The Phillies get to face Johan Santana who is, as usual, having a great season. However, after allowing a total of only four earned runs in his first seven starts, he’s allowed 12 over his last four.

Santana will be opposed by J.A. Happ, one of two surprisingly-effective left-handers the Phillies have introduced into the starting rotation in the last couple weeks (the other being Antonio Bastardo). In 40 innings of work, Happ has a 2.48 ERA. He made his first start of the season in Yankee Stadium and dominated a potent Yankee lineup, allowing only two runs in six innings. He threw seven shut-out innings against the Padres his last time out in San Diego. The Happ-Santana duel should be an interesting one for sure.

Pelfrey and Hamels will duke it out in game two of the series. After seven straight quality starts from April 25 to May 29, Pelfrey surrendered eight earned runs to the Pittsburgh Pirates en route to a series sweep by the Bucs. Meanwhile, Cole Hamels is coming off of a phenomenal outing against the Dodgers — a complete-game, 95-pitch shut-out of the National League’s second-best offense. This is a match-up of two starters headed in opposite directions.

Game three will feature Phillie-killer Tim Redding against Jamie Moyer. Redding, as you will see in the tables that follow, has a career 3.29 ERA against the Phillies in nearly 66 innings of work. His career ERA is 4.98. Just call him Cy Redding when he’s facing the Phils. Moyer, who had an ERA of 8.15 in his first seven starts, has a 3.60 ERA over his last four during a spurt of overall outstanding Phillies starting pitching.

The Mets have had to deal with a lot of injuries so far this season. Jose Reyes, Carlos Delgado, and J.J. Putz are some notables that have spent some time riding the pine. Even Carlos Beltran and John Maine had a swine flu scare. They’re fortunate that the Phillies haven’t been able to put it together for any extended period of time and as such only find themselves three games behind in the NL East.

David Wright and Carlos Beltran, offensively, have been smoking hot. Wright had a .763 OPS on April 29. By May 20, it was at 1.004 and was still high at .933 going into today’s game with the Nationals in which he went 2-for-3 with a double and two walks. Beltran, meanwhile, was hitting .400 as late as May 5. He’s still hitting .342.

Aside of Wright and Beltran, however, no healthy player on the roster is hitting that well. Carlos Delgado was hitting, but hasn’t played since May 10. Gary Sheffield was hot for about a week, but now has one hit in his last 17 plate appearances.

The Mets bullpen has been a bit Jekyll and Hyde. Some relievers have been outstanding, such as Francisco Rodriguez and Bobby Parnell. Others have been pedestrian: J.J. Putz and Sean Green to name a couple. Of relievers who have pitched at least ten innings, four of eight have a WHIP of 1.5 or higher. Overall, however, the bullpen has been great with a combined WXRL of over four.

To the charts! (I have no idea why they are blurry.)


Philadelphia Phillies @ New York Mets, June 8-10

Philadelphia Phillies @ New York Mets, June 8-10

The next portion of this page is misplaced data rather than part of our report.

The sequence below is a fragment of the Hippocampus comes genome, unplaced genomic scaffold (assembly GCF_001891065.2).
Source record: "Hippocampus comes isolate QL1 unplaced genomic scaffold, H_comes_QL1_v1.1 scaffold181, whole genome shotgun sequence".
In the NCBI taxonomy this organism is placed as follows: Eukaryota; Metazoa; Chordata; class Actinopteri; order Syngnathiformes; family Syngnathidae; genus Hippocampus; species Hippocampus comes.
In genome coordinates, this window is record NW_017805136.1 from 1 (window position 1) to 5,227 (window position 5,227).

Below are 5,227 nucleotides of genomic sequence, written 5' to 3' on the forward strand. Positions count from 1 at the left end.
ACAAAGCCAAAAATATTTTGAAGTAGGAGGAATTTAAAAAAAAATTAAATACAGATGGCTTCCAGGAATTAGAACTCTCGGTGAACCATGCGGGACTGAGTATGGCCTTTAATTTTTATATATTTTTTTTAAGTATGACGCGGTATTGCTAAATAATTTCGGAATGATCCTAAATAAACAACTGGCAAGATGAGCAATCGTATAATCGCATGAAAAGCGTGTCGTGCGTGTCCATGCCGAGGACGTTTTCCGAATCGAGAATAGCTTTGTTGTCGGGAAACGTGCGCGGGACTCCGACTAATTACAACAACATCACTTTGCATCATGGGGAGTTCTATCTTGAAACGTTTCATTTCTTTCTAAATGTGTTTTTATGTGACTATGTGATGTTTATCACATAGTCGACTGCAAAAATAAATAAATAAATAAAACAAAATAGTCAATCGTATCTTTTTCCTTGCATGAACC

Philadelphia Phillies @ New York Mets, June 8-10

Philadelphia Phillies @ New York Mets, June 8-10

Stay tuned for a series preview-interview with Steve Keane of The Eddie Kranepool Society and Pro Baseball Central. (Link)

BDD: What’s Wrong with Jimmy?

At Baseball Daily Digest, I analyze what’s wrong with Jimmy Rollins and theorize what can be done to minimize the damage inflicted by his poor performances.

He went from about 2 runs below average against the fastball last year to nearly 9.5 runs below average. He’s also performed noticeably worse against sliders and change-ups.

The big change, at least so far, is Rollins’ BABIP, which is currently .234 compared to his career average of .297. Now, it’s way too early to use BABIP and feel comfortable about it, but I ran a few numbers to see if Rollins’ BABIP is statistically significant anyway. At a 95% level of confidence, we’d expect his BABIP to be between .281 and .313. As it stands, his current BABIP is more than two and a half standard deviations below the mean. Again, with the sample size warning in mind, there seem to be other causes for his lack of success on balls in play other than bad luck.

Update: Charlie Manuel must have read my article. I kid, I kid. Rollins was dropped in the lineup for tonight’s game against the Dodgers, however:

  • Victorino
  • Utley
  • Werth
  • Howard
  • Ibanez
  • Rollins
  • Feliz
  • Ruiz
  • Bastardo

Can Madson Close, Please?

Ryan MadsonBrad Lidge blew his second straight opportunity in a row and sixth of the season in 19 opportunities. After saving five in a row, including three against the 14-39 Nationals and one against the Padres’ 29th-best offense in the Majors, everyone thought he was healed, but he’s continued to pitch terribly as the season has progressed. His 7.20 ERA heading into the game was scary, and his 5.90 FIP doesn’t make you feel any better.

Nearly a month ago, I suggested putting Lidge on the 15-day disabled list and transitioning Madson into the closer’s role. Two weeks ago, I made the same suggestion. Today, I’m stating it again: Let Madson close. There’s no reason not to make the move.

The Phillies were lucky to be 11 games above .500 going into today’s game with the Dodgers, considering that 10 of their 32 wins are against the absolutely terrible Nationals team. Without the Nats, the Phils would be 22-19. The schedule doesn’t get any easier as the Phillies are scheduled to play the Mets, Red Sox, and Blue Jays in the next two weeks.

They can’t afford to give away games to good teams the way they did last night to the Dodgers. Even if they’re supposedly playing with house money, they can’t afford it. It’s time to take this season seriously and demote Lidge out of the closer’s role and promote Madson.